[Leiden: B. & A. Elzevir: 1628]. Copper engraving by Peter Isselburg. Very good condition apart from a few several skillfully repaired losses in the top margin, several small tears at the extreme edges of the margins, and an orange spot in the center of the image. 19 x 27 inches. 21 3/4 x 29 5/8 inches. A fine print from the most sumptuous book on fencing ever produced, which combines a strong design sense with beauty and historical importance, executed by one of the greatest engravers of the day. The image illustrates Thibault's theories of successful fencing using movement and mathematical principles. Thibault's work was produced during a period when the Italian rapier (or epee) held sway. "The Italians discovered the effectiveness of the dexterous use of the point rather than the edge of the sword. By the end of the 16th century, their lighter weapon...and simple, nimble, and controlled fencing style, emphasizing skill and speed rather than force, spread throughout Europe. Most of the wrestling tricks [used in earlier disciplines] were abandoned, the lunge was discovered, and fencing became established as an art" (Encyclopaedia Britannica). The present image marks the zenith of the use of the epee in Europe. "In the latter half of the 17th century, the sword and swordsmanship changed dramatically with a change in gentleman's dress. In France the court of Louis XIV set the fashion of silk stockings, breeches, and brocaded coats...As the long trailing rapier was unsuited to this form of dress, fashion decreed the wearing of a light, short court sword. The French style set in throughout Europe as the Italian had done earlier" (op. cit.). Cf. Vigeant p. 125; cf. Willems 302.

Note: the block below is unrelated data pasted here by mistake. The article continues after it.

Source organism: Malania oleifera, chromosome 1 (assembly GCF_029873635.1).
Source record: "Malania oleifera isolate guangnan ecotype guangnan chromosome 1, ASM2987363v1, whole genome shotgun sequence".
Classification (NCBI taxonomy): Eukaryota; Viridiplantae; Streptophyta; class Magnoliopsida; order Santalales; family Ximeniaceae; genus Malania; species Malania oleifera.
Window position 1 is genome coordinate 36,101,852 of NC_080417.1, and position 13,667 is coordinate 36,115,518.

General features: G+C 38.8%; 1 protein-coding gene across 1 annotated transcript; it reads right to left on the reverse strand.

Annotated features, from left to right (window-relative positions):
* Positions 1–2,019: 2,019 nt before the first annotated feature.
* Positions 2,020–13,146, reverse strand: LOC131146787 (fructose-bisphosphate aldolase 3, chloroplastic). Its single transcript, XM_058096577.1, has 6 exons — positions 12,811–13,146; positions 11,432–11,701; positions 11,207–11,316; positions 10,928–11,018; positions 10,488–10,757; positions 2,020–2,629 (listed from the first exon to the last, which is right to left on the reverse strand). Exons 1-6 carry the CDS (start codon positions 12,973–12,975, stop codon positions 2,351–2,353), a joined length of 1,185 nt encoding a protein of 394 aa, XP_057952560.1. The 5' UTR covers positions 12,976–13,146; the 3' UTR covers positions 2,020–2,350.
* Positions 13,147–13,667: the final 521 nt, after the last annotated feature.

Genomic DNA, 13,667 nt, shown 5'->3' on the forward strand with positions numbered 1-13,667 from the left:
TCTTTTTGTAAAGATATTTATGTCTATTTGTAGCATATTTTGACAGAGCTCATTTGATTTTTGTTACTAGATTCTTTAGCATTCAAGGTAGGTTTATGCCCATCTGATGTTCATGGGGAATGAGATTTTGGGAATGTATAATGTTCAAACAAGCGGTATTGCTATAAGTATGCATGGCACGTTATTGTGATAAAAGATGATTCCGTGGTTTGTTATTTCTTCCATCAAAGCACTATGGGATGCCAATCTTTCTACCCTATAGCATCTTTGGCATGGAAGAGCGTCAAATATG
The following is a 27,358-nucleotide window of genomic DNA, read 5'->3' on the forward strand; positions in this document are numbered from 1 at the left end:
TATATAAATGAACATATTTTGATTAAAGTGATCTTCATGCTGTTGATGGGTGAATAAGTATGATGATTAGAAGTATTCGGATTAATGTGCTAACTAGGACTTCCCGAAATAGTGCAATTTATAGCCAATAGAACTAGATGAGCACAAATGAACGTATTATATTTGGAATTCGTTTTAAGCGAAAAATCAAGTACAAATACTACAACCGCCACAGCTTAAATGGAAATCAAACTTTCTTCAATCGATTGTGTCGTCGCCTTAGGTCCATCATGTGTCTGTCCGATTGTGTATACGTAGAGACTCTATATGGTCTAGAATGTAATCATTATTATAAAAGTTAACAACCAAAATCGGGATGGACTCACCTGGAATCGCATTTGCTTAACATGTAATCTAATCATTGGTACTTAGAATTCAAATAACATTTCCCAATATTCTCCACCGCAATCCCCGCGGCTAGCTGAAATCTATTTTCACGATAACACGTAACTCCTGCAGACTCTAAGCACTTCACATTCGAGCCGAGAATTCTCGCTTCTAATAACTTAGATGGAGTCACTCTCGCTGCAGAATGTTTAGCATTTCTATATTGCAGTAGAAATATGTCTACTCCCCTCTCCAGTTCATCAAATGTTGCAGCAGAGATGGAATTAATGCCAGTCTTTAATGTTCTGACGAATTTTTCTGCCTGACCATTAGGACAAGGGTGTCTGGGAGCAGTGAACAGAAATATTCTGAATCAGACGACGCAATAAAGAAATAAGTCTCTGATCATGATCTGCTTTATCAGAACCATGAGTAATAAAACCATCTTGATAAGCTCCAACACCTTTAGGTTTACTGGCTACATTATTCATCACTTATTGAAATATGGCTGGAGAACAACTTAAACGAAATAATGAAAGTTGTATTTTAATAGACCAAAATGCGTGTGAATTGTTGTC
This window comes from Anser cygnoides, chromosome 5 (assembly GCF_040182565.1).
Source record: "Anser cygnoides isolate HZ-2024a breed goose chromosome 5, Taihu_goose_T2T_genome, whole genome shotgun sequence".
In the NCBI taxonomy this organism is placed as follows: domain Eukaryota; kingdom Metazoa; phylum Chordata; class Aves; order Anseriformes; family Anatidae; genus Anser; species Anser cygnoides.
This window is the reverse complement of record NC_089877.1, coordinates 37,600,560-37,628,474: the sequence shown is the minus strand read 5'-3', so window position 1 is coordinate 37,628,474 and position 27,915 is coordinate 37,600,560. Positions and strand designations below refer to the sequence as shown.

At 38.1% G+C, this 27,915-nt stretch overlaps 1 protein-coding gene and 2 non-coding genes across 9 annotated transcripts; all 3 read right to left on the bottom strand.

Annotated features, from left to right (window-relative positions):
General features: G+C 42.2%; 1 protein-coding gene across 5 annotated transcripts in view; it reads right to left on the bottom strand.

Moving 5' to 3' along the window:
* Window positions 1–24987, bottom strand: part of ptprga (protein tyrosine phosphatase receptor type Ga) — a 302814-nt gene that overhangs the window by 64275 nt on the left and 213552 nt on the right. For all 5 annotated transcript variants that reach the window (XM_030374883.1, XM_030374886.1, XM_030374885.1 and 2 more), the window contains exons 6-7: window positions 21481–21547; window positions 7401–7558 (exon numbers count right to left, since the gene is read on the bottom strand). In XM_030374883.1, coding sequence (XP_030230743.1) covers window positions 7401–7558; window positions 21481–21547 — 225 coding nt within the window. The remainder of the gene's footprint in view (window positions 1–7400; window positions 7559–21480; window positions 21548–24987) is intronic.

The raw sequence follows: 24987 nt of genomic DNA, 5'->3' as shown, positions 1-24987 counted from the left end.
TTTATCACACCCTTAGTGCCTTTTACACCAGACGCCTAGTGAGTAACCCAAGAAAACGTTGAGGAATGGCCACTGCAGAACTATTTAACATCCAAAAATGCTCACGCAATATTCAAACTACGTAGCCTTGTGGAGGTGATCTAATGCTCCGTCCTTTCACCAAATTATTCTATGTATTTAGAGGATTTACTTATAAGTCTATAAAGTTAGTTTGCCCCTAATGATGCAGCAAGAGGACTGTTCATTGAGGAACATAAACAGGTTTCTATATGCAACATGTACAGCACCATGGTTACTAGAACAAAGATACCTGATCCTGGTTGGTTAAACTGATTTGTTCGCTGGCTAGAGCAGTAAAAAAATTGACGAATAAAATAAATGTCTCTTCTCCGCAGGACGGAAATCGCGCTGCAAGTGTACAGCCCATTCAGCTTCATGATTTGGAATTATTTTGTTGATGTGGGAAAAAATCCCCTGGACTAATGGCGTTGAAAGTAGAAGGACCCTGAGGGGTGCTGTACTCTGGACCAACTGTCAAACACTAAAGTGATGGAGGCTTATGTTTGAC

[Bookseller: Donald Heald Rare Books ]
 14.   Check availability:     ABAA     Link/Print  


        Plate from 'Academie de l'Espee' [Tab. XXXIII]

      [Leiden: B. & A. Elzevir: 1628]. Copper engraving by Johann Gelle. Very good condition apart from several skillfully repaired losses in the margins. 19 x 27 1/4 inches. 21 x 29 5/8 inches. A fine print from the most sumptuous book on fencing ever produced, which combines a strong design sense with beauty and historical importance, executed by one of the greatest engravers of the day. The image illustrates Thibault's theories of successful fencing using movement and mathematical principles. Thibault's work was produced during a period when the Italian rapier (or epee) held sway. "The Italians discovered the effectiveness of the dexterous use of the point rather than the edge of the sword. By the end of the 16th century, their lighter weapon...and simple, nimble, and controlled fencing style, emphasizing skill and speed rather than force, spread throughout Europe. Most of the wrestling tricks [used in earlier disciplines] were abandoned, the lunge was discovered, and fencing became established as an art" (Encyclopaedia Britannica). The present image marks the zenith of the use of the epee in Europe. "In the latter half of the 17th century, the sword and swordsmanship changed dramatically with a change in gentleman's dress. In France the court of Louis XIV set the fashion of silk stockings, breeches, and brocaded coats...As the long trailing rapier was unsuited to this form of dress, fashion decreed the wearing of a light, short court sword. The French style set in throughout Europe as the Italian had done earlier" (op. cit.). Cf. Vigeant p. 125; cf. Willems 302.

      [Bookseller: Donald Heald Rare Books ]
 15.   Check availability:     ABAA     Link/Print  


        Plate from 'Academie de l'Espee' [Tab. X]